Before Farming

Global human variation

polarised positions and alternative perspectives

Before Farming (2010), 2010, (3), 1–21.

Abstract

For three decades, the relative merits of two models for the origin of modern humans - Regional Continuity (Multiregionalism) and Replacement (Out of Africa) - have been hotly contested. Evidence from Australia has been central to both models. This paper examines some of the concepts that underpin this debate and highlights the points on which the differences turn. It is argued that although the different models are largely irreconcilable, understanding of individual philosophical orientations might allow researchers to translate between models. Assimilation, often presented as a convergent or synthetic view, is modelled with counter-intuitive results. The problems inherent in construction of sophisticated models based on limited data with insecure chronology are addressed. Finally, the phylogenetic question of the ancestry of some of the ancient Australian individuals is turned on it head and descendant populations are examined. Morphological similarities between terminal Pleistocene skeletons from Kow Swamp and Coobool, and their much younger late Holocene regional descendants, demonstrate that small scale regional continuity can persist for millennia in the face of significant environmental change.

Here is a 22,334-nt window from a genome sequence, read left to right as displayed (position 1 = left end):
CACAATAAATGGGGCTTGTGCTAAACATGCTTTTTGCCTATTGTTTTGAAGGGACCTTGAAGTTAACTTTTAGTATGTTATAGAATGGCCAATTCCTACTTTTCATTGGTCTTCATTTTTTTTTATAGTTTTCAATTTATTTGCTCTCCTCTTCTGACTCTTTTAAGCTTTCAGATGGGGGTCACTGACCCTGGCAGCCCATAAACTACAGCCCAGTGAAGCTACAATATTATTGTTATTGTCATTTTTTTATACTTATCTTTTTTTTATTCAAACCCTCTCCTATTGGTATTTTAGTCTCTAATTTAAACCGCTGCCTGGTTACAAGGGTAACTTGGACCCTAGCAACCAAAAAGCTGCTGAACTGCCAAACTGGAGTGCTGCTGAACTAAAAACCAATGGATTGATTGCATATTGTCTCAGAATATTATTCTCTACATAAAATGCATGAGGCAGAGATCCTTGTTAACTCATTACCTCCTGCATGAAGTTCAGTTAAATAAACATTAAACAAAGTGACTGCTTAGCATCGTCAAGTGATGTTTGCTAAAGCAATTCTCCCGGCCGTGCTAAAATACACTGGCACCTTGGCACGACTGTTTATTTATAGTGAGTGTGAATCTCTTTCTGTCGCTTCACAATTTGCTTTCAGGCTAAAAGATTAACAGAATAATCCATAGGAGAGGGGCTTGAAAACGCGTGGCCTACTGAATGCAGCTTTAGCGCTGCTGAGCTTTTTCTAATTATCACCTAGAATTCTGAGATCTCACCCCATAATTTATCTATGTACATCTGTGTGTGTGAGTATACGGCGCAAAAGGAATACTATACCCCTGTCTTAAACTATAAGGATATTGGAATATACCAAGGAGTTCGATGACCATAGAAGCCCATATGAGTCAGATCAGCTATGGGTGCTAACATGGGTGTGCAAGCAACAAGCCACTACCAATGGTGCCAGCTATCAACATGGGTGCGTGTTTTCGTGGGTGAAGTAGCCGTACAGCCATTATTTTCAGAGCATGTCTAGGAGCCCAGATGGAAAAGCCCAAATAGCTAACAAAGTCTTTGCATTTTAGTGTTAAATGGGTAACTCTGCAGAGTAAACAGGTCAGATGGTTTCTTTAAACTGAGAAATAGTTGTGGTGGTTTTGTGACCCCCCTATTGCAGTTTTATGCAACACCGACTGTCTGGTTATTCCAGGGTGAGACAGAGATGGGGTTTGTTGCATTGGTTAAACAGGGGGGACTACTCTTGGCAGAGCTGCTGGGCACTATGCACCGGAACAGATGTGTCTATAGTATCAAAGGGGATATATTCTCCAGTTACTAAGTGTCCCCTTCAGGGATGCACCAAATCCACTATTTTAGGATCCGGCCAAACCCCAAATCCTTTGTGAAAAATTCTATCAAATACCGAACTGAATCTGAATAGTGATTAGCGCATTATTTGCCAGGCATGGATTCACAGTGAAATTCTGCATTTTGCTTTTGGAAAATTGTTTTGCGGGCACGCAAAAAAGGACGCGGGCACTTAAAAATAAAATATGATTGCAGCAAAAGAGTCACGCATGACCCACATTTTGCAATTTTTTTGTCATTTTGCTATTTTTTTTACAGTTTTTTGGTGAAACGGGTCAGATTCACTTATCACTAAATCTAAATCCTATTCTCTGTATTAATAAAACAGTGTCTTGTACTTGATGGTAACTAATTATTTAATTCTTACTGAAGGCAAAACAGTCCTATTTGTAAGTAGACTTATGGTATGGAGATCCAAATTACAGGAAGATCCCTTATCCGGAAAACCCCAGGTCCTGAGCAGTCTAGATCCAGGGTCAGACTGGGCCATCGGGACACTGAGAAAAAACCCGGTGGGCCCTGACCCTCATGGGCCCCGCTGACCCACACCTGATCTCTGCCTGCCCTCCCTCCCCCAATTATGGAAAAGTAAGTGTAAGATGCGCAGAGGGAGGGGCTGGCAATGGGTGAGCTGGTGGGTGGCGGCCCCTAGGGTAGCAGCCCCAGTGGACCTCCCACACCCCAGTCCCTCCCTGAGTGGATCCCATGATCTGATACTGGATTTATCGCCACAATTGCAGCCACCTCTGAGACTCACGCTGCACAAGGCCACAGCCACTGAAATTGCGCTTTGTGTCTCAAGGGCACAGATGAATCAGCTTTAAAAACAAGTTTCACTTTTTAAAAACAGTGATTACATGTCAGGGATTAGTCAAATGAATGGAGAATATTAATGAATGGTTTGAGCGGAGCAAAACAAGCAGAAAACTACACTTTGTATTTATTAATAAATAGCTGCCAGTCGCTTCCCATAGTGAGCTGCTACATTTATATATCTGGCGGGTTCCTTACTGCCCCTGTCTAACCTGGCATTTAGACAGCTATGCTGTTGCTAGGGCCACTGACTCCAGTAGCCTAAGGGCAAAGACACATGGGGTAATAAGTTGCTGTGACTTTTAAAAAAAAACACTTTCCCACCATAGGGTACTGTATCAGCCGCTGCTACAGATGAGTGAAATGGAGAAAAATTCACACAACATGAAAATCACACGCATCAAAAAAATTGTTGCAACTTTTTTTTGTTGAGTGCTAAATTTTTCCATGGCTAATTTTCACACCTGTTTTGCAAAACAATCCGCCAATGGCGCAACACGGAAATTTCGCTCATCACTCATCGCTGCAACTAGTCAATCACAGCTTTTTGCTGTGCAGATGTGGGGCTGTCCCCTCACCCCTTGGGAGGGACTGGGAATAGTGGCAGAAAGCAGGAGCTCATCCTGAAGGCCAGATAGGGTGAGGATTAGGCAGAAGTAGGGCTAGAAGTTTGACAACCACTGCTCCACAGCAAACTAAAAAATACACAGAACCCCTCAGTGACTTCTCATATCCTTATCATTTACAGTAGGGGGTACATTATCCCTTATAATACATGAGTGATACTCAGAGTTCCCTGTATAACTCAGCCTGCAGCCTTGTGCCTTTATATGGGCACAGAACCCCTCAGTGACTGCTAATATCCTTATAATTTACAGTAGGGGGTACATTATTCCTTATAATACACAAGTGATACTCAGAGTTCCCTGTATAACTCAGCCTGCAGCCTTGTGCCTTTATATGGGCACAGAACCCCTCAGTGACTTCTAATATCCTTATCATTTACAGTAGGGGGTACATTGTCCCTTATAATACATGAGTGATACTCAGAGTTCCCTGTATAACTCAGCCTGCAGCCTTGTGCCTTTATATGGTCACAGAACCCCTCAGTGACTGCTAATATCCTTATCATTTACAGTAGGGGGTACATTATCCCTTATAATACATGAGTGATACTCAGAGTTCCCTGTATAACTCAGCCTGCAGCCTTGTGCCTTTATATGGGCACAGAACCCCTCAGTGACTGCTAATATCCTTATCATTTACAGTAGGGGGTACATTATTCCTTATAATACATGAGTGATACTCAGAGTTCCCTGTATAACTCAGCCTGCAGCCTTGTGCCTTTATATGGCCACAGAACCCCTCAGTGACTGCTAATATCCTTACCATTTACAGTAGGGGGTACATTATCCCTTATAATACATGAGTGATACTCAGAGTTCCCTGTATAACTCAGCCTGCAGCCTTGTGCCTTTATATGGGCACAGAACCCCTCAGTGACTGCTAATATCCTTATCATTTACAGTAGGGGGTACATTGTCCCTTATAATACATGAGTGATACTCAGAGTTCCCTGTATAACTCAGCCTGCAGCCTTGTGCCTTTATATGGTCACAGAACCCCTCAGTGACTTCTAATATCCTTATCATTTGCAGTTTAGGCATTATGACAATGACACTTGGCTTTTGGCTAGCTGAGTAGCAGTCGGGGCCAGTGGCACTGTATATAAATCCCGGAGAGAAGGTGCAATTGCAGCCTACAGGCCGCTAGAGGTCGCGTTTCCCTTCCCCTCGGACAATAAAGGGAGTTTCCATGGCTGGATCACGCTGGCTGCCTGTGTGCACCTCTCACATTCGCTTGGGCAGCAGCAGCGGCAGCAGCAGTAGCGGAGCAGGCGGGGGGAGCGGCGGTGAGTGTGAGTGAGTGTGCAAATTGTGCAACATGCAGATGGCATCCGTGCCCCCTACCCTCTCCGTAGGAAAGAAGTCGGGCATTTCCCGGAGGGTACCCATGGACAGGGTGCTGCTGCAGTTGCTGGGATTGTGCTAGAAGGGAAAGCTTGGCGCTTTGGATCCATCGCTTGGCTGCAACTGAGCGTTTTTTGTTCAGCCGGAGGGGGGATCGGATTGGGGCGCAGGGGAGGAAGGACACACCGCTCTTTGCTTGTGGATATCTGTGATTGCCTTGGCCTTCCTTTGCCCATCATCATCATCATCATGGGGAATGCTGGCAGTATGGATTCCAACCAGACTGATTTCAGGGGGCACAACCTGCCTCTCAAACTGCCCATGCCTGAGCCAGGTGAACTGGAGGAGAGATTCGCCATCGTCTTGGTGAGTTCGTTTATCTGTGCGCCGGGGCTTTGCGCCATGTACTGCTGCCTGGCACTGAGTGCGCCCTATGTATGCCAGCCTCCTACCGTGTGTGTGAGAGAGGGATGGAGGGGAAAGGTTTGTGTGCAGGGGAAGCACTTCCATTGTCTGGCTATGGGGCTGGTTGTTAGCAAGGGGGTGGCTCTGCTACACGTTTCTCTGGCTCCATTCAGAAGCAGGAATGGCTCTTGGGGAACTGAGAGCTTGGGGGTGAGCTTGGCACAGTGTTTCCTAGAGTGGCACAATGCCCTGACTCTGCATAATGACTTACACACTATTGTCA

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Pardoe, Colin